The generic name for Dekopon is ‘Shiranuhi’, which is named after the former town Shiranuhi (不知火町), located in Uto District, Kumamoto Prefecture which is now a part of Uki City.

Dekopon is a trademarked name owned by the Kumamoto Fruit Agricultural Cooperative Association.  In Hiroshima, the Dekopon is marketed as Kiyopon, and unlike Dekopon, this name doesn’t appear to be trademarked.

In South Korea, the Dekopon is known as ‘hallabong’, named after Hallasan Mountain on the island of Jeju, where the fruit is primarily grown. The flavour of Dekopon is described as a cross between an orange and a mandarin. A thin membrane covers the segments, which are firm, juicy and sweet with a hint of tartness. The flesh is typically seedless and tender.


The taste of Dekopon is described as between that of a mandarin and an orange. The fruit is sweet and juicy, with a juice content of 40-50%, and is low in acid.   Before consuming, always remove the stringy, bitter, white pith that is attached to the segment membrane.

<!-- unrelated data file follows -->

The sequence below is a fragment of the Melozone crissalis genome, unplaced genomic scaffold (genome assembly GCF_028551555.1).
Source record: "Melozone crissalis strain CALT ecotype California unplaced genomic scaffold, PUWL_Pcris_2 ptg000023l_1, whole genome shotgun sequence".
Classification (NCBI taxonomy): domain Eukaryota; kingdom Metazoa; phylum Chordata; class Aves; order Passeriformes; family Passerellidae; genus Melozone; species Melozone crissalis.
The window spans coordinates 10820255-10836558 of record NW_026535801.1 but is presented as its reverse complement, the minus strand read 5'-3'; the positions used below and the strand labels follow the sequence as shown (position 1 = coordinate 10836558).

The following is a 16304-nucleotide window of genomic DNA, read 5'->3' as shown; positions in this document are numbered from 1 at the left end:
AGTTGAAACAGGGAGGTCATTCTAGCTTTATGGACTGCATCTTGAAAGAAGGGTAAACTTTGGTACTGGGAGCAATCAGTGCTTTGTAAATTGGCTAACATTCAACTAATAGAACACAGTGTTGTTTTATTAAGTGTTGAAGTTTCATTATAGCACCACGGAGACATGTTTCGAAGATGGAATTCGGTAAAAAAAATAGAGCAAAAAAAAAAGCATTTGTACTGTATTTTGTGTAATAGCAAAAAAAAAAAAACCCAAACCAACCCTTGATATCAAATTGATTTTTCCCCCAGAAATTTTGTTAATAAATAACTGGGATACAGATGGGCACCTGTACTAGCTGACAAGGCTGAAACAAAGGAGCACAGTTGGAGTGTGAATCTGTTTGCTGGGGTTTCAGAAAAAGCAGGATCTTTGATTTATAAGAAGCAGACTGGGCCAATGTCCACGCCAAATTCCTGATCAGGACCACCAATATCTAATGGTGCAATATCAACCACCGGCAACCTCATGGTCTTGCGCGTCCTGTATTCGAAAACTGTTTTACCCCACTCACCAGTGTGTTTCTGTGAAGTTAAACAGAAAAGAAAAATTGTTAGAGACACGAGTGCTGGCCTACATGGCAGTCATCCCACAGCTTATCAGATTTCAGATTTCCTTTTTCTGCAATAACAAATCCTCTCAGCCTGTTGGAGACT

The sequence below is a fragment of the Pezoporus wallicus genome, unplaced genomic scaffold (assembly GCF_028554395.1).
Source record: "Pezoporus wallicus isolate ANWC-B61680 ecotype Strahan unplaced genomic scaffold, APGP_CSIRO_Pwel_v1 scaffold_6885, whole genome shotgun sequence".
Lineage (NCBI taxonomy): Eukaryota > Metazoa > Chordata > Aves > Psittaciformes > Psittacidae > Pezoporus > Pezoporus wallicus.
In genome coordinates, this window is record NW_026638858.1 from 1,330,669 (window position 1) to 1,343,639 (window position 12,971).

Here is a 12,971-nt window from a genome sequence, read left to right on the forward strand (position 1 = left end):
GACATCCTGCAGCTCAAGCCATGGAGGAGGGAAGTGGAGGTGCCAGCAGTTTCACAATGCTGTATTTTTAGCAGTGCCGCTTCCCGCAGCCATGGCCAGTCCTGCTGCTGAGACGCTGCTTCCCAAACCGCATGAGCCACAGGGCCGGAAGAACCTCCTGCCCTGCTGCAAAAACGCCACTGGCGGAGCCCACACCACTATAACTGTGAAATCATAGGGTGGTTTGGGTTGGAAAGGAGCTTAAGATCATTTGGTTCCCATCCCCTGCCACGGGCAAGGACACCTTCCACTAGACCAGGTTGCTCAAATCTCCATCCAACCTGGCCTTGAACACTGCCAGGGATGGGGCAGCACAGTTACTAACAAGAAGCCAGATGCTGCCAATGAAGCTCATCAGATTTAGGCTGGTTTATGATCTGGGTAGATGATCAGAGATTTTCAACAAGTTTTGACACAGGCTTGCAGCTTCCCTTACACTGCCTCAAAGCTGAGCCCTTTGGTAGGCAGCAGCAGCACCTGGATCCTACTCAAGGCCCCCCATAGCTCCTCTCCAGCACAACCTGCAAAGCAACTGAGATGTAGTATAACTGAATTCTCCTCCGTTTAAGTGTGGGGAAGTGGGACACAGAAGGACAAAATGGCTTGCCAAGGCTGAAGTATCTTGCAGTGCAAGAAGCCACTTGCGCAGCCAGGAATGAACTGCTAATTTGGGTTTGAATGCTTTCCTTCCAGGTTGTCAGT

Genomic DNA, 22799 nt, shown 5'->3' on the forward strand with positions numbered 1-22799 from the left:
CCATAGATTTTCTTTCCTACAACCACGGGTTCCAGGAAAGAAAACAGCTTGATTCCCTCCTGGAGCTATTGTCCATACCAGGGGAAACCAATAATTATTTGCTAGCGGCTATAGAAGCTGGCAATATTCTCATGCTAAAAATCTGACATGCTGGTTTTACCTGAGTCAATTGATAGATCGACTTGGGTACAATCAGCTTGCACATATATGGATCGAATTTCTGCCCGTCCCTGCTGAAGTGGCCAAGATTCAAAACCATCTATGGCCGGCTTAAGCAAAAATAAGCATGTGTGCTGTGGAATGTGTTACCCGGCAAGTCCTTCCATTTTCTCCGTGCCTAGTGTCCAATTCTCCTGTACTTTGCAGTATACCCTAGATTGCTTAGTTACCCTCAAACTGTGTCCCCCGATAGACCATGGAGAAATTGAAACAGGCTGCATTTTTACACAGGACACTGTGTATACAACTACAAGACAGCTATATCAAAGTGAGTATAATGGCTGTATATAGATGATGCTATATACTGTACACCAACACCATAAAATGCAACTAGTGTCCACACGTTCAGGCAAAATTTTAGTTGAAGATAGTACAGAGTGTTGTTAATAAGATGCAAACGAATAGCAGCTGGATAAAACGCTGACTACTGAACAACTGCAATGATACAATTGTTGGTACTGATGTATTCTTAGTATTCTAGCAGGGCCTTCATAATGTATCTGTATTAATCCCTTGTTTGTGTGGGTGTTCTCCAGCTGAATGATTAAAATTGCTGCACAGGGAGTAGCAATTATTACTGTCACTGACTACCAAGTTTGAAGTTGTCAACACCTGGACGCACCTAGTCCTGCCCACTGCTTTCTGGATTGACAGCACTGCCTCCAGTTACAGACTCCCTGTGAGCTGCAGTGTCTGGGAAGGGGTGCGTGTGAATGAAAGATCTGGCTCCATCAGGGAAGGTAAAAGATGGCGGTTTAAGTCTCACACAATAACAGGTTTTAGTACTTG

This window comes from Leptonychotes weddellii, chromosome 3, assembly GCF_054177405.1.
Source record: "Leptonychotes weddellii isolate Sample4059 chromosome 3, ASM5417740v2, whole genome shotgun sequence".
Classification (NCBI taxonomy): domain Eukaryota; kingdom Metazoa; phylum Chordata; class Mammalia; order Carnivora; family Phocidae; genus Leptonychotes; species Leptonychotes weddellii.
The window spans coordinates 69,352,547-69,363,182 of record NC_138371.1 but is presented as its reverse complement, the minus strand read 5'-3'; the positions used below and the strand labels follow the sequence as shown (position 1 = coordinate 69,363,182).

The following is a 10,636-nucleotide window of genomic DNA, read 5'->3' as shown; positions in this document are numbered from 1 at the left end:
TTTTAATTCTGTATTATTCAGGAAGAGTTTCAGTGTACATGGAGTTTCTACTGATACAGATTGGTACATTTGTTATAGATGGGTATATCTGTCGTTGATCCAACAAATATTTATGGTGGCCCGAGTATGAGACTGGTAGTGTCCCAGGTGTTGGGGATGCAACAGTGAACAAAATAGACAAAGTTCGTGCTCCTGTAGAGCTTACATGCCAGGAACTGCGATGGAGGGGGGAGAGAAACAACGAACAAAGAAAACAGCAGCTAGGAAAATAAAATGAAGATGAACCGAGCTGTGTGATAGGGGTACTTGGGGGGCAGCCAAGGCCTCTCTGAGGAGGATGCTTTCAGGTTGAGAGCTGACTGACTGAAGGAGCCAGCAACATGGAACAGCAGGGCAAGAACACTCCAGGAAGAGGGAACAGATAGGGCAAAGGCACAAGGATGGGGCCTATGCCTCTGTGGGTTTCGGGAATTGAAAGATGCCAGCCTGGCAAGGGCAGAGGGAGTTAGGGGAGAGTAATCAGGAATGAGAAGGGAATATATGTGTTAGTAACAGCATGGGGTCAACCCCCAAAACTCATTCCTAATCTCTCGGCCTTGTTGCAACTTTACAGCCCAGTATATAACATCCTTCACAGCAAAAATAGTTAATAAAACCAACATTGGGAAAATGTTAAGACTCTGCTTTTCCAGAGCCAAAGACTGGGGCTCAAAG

Brix refers to the sugar content in citrus fruits. While all Dekopons are ‘Shiranuhi’, not all Shiranuhi are Dekopon. For the fruit to be called Dekopon, it must reach a minimum of 13 Brix but can be as high as 18 with 1.0% citric acid levels. For comparison, oranges have an average Brix level of 10 and limes 6.


  • Vitamins: Dekopon, like other citrus fruits, is rich in essential vitamins, particularly vitamin C (ascorbic acid), a potent antioxidant.
  • Flavonoids: Citrus fruits contain flavonoids. Flavonoids are antioxidants known for their potential health benefits, including anti-inflammatory and cardiovascular protective effects. Flavonoids also contribute to the colour and flavour of the fruit.
  • Sugars: Dekopon is known for its high sugar content, primarily in the form of sucrose, glucose, and fructose, which give the fruit its characteristic sweetness.
  • Sugars: Dekopon is known for its high sugar content, primarily in the form of sucrose, glucose, and fructose, which give the fruit its characteristic sweetness.
  • Essential Oils: Dekopon contains essential oils, responsible for their aroma and flavour. These oils are composed of various volatile compounds, including limonene, linalool, and citral.